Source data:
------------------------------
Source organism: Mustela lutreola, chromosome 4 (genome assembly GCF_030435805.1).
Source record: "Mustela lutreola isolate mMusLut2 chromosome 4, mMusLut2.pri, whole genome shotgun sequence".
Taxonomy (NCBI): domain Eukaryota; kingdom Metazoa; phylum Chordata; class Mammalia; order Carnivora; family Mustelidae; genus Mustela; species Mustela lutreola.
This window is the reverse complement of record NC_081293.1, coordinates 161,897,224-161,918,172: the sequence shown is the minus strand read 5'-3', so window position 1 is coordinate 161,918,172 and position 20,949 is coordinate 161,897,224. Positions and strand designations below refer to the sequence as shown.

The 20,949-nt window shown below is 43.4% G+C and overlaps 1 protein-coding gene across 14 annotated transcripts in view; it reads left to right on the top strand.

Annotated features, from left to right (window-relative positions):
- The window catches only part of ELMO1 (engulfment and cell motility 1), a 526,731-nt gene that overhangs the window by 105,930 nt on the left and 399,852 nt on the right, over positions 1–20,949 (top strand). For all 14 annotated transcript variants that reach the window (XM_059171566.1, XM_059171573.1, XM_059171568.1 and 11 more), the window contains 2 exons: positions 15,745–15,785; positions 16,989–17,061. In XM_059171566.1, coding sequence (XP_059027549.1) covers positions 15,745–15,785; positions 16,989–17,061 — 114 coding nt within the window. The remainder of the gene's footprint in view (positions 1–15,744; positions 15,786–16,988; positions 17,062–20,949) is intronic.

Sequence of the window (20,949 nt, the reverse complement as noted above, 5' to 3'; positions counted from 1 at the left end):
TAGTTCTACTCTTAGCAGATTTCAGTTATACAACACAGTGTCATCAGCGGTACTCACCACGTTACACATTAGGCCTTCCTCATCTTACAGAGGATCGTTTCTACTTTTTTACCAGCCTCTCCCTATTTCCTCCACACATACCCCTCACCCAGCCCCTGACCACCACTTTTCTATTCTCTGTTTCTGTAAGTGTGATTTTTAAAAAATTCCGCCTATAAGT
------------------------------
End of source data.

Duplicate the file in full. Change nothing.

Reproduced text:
Source organism: Mustela lutreola, chromosome 4 (genome assembly GCF_030435805.1).
Source record: "Mustela lutreola isolate mMusLut2 chromosome 4, mMusLut2.pri, whole genome shotgun sequence".
Taxonomy (NCBI): domain Eukaryota; kingdom Metazoa; phylum Chordata; class Mammalia; order Carnivora; family Mustelidae; genus Mustela; species Mustela lutreola.
This window is the reverse complement of record NC_081293.1, coordinates 161,897,224-161,918,172: the sequence shown is the minus strand read 5'-3', so window position 1 is coordinate 161,918,172 and position 20,949 is coordinate 161,897,224. Positions and strand designations below refer to the sequence as shown.

The 20,949-nt window shown below is 43.4% G+C and overlaps 1 protein-coding gene across 14 annotated transcripts in view; it reads left to right on the top strand.

Annotated features, from left to right (window-relative positions):
- The window catches only part of ELMO1 (engulfment and cell motility 1), a 526,731-nt gene that overhangs the window by 105,930 nt on the left and 399,852 nt on the right, over positions 1–20,949 (top strand). For all 14 annotated transcript variants that reach the window (XM_059171566.1, XM_059171573.1, XM_059171568.1 and 11 more), the window contains 2 exons: positions 15,745–15,785; positions 16,989–17,061. In XM_059171566.1, coding sequence (XP_059027549.1) covers positions 15,745–15,785; positions 16,989–17,061 — 114 coding nt within the window. The remainder of the gene's footprint in view (positions 1–15,744; positions 15,786–16,988; positions 17,062–20,949) is intronic.

Sequence of the window (20,949 nt, the reverse complement as noted above, 5' to 3'; positions counted from 1 at the left end):
TAGTTCTACTCTTAGCAGATTTCAGTTATACAACACAGTGTCATCAGCGGTACTCACCACGTTACACATTAGGCCTTCCTCATCTTACAGAGGATCGTTTCTACTTTTTTACCAGCCTCTCCCTATTTCCTCCACACATACCCCTCACCCAGCCCCTGACCACCACTTTTCTATTCTCTGTTTCTGTAAGTGTGATTTTTAAAAAATTCCGCCTATAAGT